Affidavit is in two parts first part is deposition of facts and the second part is verification. The affidavit completes as soon as first part is signed. only the things written in the first part are relevant. SECOND PART NOT REQUIRED AT ALL.
Now why the Second part?. Virtually the second part is a verification of first part and it is duty of the court or an oath commissioner to verify that the particular signatory has signed the first part. It is part of his duty that he verify the source of knowledge of the deponent. After satisfaction he gets signature of deponent before his presence by writting verification. Virtually the second part should be written under the instruction of officer administrating oath . So any fault in verification is not at all fault of deponant.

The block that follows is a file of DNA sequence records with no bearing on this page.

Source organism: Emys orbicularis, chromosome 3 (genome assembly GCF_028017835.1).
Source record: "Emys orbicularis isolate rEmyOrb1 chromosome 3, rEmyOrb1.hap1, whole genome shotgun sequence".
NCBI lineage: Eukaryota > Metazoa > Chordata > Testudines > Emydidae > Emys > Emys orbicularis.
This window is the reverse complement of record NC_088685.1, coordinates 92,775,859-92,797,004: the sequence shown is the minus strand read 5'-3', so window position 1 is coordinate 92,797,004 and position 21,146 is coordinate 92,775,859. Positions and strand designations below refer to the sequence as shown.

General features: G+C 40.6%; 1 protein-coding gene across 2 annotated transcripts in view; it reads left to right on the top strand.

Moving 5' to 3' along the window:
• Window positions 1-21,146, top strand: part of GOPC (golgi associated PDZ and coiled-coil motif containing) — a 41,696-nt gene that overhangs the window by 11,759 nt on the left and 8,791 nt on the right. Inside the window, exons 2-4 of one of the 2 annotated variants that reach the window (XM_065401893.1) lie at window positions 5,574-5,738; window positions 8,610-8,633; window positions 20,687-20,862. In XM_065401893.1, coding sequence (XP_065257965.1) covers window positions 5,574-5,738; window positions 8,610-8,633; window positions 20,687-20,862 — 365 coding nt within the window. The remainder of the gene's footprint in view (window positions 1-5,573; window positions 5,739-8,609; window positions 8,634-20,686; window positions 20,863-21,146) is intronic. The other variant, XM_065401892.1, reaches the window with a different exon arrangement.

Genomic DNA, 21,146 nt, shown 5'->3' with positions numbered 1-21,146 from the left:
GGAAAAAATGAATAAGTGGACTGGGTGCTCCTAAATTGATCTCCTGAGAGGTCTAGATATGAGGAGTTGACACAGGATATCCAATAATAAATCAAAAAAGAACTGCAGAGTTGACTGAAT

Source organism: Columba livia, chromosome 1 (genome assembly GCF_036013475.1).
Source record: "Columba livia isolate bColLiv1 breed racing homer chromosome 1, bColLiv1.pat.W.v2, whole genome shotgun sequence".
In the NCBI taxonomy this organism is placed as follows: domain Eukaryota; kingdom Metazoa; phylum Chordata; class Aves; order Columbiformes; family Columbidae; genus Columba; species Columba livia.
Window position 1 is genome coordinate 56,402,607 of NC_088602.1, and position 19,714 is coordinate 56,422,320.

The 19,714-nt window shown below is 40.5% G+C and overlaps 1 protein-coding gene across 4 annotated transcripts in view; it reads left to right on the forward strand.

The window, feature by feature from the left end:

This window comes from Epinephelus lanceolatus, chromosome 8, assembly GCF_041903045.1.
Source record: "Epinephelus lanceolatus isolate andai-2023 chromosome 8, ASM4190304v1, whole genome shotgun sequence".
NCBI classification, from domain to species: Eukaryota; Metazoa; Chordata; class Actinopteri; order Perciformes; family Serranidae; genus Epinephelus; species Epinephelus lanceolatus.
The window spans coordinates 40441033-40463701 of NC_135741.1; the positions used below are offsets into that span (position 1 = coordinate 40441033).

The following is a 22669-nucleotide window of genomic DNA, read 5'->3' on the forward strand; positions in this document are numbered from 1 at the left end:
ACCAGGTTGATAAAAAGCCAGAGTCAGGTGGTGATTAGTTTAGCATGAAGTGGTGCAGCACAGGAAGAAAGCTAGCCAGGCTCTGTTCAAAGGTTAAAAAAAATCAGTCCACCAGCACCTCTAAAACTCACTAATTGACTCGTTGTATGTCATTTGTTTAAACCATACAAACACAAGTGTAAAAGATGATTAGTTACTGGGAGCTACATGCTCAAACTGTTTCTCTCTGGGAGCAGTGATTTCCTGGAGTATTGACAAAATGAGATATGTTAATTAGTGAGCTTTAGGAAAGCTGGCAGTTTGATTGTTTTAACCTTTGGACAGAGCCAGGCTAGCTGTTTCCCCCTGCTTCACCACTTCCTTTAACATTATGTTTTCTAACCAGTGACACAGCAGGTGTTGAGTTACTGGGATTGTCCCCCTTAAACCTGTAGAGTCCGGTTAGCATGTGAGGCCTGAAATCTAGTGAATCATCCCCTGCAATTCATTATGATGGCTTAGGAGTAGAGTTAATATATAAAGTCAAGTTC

15 October 2008
Dear sirs, The court has committed manisfest error. Because 1) the filing of affidavit is only directory and not mandatory as per the supreme court in Salem Bar association's case. 2)If the court felt that the affidavit is not properly verified it ought to have given an opportunity to the deponent to file proper affidavit or to let in evidence directly. Even other wise, the once cross examination is allowed to be done based on the affidavit, it becomes evidence and the same cannot be rejected in toto that it is not properly verified. hence the affidavit cannot be rejected on this basis.
But unfortunately the appellate authority does not have the power to remand the Rent control petition. The only option is to get direction from the appellate forum to record fresh evidence and then send it to the appellate forum so that it can decide the matter based on the addition (fresh) evidence.
The procedural law will never affect or be allowed to affect the substantive rights. After all, the courts are there only to render substative justice.